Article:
Goldman Sachs CEO Says There's a 'Good Chance' of a 2023 Recession

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  • David Solomon, Goldman Sachs CEO, says it is time to be cautious as we could be heading into a recession.
  • Solomon warned that economists predict slow to no growth in the U.S. and negative growth in parts of Europe.
  • There are several ways consumers and investors can prepare for a potential downturn.

The top investment banker says it's time to be cautious.

Hardly a day goes by without another prominent figure warning of an impending recession. Today it was the turn of Goldman Sachs CEO David Solomon to step up and ring the economic alarm bell. Solomon told CNBC that, while a recession isn't a certainty, we could well be heading for a downturn.

The investment bank boss said that the world has changed and businesses are adapting to the new status quo. It isn't clear what will happen, but he thinks there's a strong possibility of economic decline. "On the distribution of outcomes, there's a good chance that we have a recession in the United States," he said.

Goldman Sachs CEO says it is time to be cautious

"I think it's time to be cautious," Solomon said. He added, "If you look at what most economists are predicting, they're predicting slow to no growth in the U.S. They're predicting negative growth across other developed economies in Europe. And so that environment heading into 2023 is one that you have to be cautious and prepared for."

For consumers and investors, being cautious can take different forms. Many investors have already seen the value of their portfolios fall in recent months, and are braced for further drops. As a long-term investor, the important thing is to position yourself so you won't need to sell your brokerage positions at a loss if the market falls further. Historically, the stock market has always recovered eventually, so it's about ensuring you're able to wait out the storm.

As a consumer, being cautious may involve building up a bigger emergency fund and not taking on high-interest debt. So far, the Fed hasn't managed to get inflation under control, which means we may see further interest rate hikes to stem the rises in the cost of living. A recession could also cause widespread job losses. When faced with a potential double whammy of price hikes and layoffs, it's all the more important to have a financial cushion on hand in an accessible savings account.

Ways to protect yourself against economic uncertainty

It's all too easy to read headlines about recession and think the sky is falling. If worrying about an economic slump next year is already keeping you awake at night, try zooming out. The knowledge that recessions are part of a cycle and even severe slumps will eventually pass might help. We've already had three recessions in the past couple of decades, and each time the economy has recovered.

Another way to keep those middle-of-the night worries at bay is to focus on what you can do right now to prepare. We've already touched on the importance of investing for the long term and building an emergency fund. Here are some other concrete actions you can take to recession-proof your finances:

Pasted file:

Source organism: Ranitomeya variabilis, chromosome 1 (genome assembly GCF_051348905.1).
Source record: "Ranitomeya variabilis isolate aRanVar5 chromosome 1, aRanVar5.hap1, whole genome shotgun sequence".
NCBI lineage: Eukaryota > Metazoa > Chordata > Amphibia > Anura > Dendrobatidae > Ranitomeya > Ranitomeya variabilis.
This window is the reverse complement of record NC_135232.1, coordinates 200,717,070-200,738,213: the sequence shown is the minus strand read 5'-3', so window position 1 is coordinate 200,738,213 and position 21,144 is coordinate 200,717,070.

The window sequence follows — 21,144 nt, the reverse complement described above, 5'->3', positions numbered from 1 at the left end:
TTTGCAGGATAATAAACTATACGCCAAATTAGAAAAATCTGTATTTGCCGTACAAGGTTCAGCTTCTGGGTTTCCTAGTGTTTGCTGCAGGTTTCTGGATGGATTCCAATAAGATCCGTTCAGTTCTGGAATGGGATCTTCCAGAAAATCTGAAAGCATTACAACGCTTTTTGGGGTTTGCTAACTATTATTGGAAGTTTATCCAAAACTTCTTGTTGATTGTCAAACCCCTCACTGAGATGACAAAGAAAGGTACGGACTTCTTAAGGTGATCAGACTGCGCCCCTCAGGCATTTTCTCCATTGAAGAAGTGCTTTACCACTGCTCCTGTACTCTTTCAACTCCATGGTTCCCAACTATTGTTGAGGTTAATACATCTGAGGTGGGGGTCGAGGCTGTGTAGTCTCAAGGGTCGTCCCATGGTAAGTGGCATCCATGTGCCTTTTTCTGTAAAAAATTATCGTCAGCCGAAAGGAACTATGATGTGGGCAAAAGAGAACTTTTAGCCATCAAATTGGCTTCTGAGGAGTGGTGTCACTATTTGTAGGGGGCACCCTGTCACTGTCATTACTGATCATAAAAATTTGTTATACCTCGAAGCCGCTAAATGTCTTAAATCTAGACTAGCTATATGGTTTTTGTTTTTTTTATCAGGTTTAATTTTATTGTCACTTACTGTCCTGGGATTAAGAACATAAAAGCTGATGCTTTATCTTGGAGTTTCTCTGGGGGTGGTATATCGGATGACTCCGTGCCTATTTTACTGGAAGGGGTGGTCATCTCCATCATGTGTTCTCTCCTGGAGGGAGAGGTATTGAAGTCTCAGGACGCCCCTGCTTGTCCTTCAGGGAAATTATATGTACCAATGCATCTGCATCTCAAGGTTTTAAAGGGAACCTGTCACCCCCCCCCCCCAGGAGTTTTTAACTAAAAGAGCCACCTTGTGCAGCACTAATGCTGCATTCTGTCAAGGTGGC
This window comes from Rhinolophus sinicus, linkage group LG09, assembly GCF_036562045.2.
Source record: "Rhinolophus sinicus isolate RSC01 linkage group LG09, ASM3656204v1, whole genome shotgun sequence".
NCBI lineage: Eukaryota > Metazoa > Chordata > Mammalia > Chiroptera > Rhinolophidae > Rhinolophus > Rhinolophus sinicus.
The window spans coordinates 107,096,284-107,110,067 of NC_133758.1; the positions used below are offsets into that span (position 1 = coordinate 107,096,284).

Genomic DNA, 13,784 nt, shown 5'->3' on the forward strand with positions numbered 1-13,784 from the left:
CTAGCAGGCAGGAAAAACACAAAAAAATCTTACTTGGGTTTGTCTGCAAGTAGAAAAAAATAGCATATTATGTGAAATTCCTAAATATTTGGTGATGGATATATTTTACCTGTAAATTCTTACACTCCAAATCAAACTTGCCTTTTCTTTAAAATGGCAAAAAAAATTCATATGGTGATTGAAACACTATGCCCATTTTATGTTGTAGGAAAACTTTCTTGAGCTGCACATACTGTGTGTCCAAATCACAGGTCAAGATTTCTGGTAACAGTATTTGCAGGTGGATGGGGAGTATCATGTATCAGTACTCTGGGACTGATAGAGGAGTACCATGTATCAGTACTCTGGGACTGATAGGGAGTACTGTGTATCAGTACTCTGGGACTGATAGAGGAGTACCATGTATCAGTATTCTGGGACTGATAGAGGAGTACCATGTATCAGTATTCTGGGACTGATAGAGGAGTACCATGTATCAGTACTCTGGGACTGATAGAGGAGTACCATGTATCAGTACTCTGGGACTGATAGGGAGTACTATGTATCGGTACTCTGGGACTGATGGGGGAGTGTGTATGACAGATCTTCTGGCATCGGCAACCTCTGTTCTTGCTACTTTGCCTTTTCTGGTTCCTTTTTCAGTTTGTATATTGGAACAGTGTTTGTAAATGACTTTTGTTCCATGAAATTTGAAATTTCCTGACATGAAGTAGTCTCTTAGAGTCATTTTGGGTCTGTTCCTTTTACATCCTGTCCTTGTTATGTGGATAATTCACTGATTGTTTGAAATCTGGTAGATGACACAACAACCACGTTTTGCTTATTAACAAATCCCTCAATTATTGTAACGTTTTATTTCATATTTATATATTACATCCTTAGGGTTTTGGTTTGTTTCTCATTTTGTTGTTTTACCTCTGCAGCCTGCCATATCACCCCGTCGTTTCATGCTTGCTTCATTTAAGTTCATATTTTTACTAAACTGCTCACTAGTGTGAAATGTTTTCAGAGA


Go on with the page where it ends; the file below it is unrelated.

• Maintain your credit rating: If the economy tightens, borrowing money could get more difficult, making it more important to have strong credit. Common ways to boost your score are to pay all your bills on time, pay down debt to improve your credit utilization ratio, and ensure there are no errors on your credit report. If you're already struggling to pay bills, talk to your creditors to see if there's a way to keep any black marks for non-payment off your record.
  • Consider a side hustle: There are two benefits of having an extra income stream during an economic downturn. One is that you'll have extra money in the bank that could help you build your emergency savings or pay down debt. Another is that if you do lose your job, you'll still have some money coming in. However, there's also a caveat: Don't neglect your main job in favor of your side hustle. It would be counterproductive to get sacked because of your efforts to diversify your income stream.
  • Live within your means: Ensuring you spend less than you earn is good practice whether or not there's an economic storm on the horizon. Work out where your money is going, and look for areas you can cut back. Try to aggressively focus on what you need over what you want, even if it means adopting a more frugal mindset.

David Solomon says that a recession is not inevitable. Even so, rather than worrying about the gathering economic clouds, perhaps you can see them as an opportunity to build stronger financial foundations. If you can adopt different financial habits now, you'll be better positioned to not only survive a recession but also go on to build wealth and financial security for the future.

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